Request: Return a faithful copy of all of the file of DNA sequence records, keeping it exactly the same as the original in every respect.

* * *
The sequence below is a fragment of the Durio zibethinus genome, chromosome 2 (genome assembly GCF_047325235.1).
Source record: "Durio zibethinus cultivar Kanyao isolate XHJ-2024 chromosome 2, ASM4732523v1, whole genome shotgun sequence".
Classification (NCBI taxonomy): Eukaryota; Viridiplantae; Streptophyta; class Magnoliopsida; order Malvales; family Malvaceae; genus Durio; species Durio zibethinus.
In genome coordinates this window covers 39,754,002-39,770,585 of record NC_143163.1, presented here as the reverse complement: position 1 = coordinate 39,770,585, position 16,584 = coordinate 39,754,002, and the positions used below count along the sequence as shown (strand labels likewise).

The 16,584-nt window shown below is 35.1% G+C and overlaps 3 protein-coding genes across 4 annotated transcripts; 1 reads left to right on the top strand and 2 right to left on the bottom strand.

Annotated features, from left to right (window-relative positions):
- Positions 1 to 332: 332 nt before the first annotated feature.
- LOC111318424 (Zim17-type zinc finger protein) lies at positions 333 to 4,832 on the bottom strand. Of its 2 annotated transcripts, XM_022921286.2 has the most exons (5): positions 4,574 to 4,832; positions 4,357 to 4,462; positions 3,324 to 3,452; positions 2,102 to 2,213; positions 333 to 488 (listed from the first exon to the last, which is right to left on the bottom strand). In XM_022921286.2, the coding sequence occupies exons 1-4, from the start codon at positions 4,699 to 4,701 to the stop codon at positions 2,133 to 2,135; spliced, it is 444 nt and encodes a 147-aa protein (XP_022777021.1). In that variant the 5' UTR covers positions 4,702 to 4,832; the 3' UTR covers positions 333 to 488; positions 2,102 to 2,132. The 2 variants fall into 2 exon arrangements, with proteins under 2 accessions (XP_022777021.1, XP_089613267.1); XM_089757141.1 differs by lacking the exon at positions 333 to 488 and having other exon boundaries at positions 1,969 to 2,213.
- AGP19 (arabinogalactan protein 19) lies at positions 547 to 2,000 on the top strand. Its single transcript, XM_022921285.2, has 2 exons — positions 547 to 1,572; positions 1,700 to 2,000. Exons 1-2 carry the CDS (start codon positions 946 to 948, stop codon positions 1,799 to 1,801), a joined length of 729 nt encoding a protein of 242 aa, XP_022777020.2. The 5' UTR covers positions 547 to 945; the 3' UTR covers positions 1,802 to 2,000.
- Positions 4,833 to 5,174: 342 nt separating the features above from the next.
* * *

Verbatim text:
The sequence below is a fragment of the Durio zibethinus genome, chromosome 2 (genome assembly GCF_047325235.1).
Source record: "Durio zibethinus cultivar Kanyao isolate XHJ-2024 chromosome 2, ASM4732523v1, whole genome shotgun sequence".
Classification (NCBI taxonomy): Eukaryota; Viridiplantae; Streptophyta; class Magnoliopsida; order Malvales; family Malvaceae; genus Durio; species Durio zibethinus.
In genome coordinates this window covers 39,754,002-39,770,585 of record NC_143163.1, presented here as the reverse complement: position 1 = coordinate 39,770,585, position 16,584 = coordinate 39,754,002, and the positions used below count along the sequence as shown (strand labels likewise).

The 16,584-nt window shown below is 35.1% G+C and overlaps 3 protein-coding genes across 4 annotated transcripts; 1 reads left to right on the top strand and 2 right to left on the bottom strand.

Annotated features, from left to right (window-relative positions):
- Positions 1 to 332: 332 nt before the first annotated feature.
- LOC111318424 (Zim17-type zinc finger protein) lies at positions 333 to 4,832 on the bottom strand. Of its 2 annotated transcripts, XM_022921286.2 has the most exons (5): positions 4,574 to 4,832; positions 4,357 to 4,462; positions 3,324 to 3,452; positions 2,102 to 2,213; positions 333 to 488 (listed from the first exon to the last, which is right to left on the bottom strand). In XM_022921286.2, the coding sequence occupies exons 1-4, from the start codon at positions 4,699 to 4,701 to the stop codon at positions 2,133 to 2,135; spliced, it is 444 nt and encodes a 147-aa protein (XP_022777021.1). In that variant the 5' UTR covers positions 4,702 to 4,832; the 3' UTR covers positions 333 to 488; positions 2,102 to 2,132. The 2 variants fall into 2 exon arrangements, with proteins under 2 accessions (XP_022777021.1, XP_089613267.1); XM_089757141.1 differs by lacking the exon at positions 333 to 488 and having other exon boundaries at positions 1,969 to 2,213.
- AGP19 (arabinogalactan protein 19) lies at positions 547 to 2,000 on the top strand. Its single transcript, XM_022921285.2, has 2 exons — positions 547 to 1,572; positions 1,700 to 2,000. Exons 1-2 carry the CDS (start codon positions 946 to 948, stop codon positions 1,799 to 1,801), a joined length of 729 nt encoding a protein of 242 aa, XP_022777020.2. The 5' UTR covers positions 547 to 945; the 3' UTR covers positions 1,802 to 2,000.
- Positions 4,833 to 5,174: 342 nt separating the features above from the next.